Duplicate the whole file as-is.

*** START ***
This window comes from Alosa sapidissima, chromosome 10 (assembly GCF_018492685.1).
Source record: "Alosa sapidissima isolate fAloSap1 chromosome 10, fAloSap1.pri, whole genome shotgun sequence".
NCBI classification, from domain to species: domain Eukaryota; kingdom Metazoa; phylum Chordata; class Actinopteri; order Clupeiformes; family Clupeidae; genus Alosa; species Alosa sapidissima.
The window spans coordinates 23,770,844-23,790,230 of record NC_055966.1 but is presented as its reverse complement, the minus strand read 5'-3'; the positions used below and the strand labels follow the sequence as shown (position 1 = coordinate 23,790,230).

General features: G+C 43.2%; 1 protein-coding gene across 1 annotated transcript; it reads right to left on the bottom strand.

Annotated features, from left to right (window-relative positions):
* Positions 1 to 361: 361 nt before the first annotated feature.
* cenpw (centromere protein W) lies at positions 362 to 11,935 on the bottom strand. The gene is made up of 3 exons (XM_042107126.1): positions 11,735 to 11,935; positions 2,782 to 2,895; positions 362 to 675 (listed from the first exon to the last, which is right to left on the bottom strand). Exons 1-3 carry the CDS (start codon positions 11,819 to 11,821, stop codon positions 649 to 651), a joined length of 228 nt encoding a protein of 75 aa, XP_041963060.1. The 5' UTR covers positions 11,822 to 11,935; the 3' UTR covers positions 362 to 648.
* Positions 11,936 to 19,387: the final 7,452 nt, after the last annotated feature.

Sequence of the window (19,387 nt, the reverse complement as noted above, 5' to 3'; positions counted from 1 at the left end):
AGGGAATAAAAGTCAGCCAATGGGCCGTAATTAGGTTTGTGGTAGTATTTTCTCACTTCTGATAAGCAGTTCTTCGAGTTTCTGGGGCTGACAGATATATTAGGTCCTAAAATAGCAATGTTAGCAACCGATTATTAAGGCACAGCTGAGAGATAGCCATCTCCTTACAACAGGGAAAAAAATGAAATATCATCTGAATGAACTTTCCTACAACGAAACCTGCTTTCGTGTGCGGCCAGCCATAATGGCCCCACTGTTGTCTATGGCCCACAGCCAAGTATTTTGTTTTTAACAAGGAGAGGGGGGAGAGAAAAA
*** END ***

This window comes from Alosa sapidissima, chromosome 10 (assembly GCF_018492685.1).
Source record: "Alosa sapidissima isolate fAloSap1 chromosome 10, fAloSap1.pri, whole genome shotgun sequence".
NCBI classification, from domain to species: domain Eukaryota; kingdom Metazoa; phylum Chordata; class Actinopteri; order Clupeiformes; family Clupeidae; genus Alosa; species Alosa sapidissima.
The window spans coordinates 23,770,844-23,790,230 of record NC_055966.1 but is presented as its reverse complement, the minus strand read 5'-3'; the positions used below and the strand labels follow the sequence as shown (position 1 = coordinate 23,790,230).

General features: G+C 43.2%; 1 protein-coding gene across 1 annotated transcript; it reads right to left on the bottom strand.

Annotated features, from left to right (window-relative positions):
* Positions 1 to 361: 361 nt before the first annotated feature.
* cenpw (centromere protein W) lies at positions 362 to 11,935 on the bottom strand. The gene is made up of 3 exons (XM_042107126.1): positions 11,735 to 11,935; positions 2,782 to 2,895; positions 362 to 675 (listed from the first exon to the last, which is right to left on the bottom strand). Exons 1-3 carry the CDS (start codon positions 11,819 to 11,821, stop codon positions 649 to 651), a joined length of 228 nt encoding a protein of 75 aa, XP_041963060.1. The 5' UTR covers positions 11,822 to 11,935; the 3' UTR covers positions 362 to 648.
* Positions 11,936 to 19,387: the final 7,452 nt, after the last annotated feature.

Sequence of the window (19,387 nt, the reverse complement as noted above, 5' to 3'; positions counted from 1 at the left end):
AGGGAATAAAAGTCAGCCAATGGGCCGTAATTAGGTTTGTGGTAGTATTTTCTCACTTCTGATAAGCAGTTCTTCGAGTTTCTGGGGCTGACAGATATATTAGGTCCTAAAATAGCAATGTTAGCAACCGATTATTAAGGCACAGCTGAGAGATAGCCATCTCCTTACAACAGGGAAAAAAATGAAATATCATCTGAATGAACTTTCCTACAACGAAACCTGCTTTCGTGTGCGGCCAGCCATAATGGCCCCACTGTTGTCTATGGCCCACAGCCAAGTATTTTGTTTTTAACAAGGAGAGGGGGGAGAGAAAAA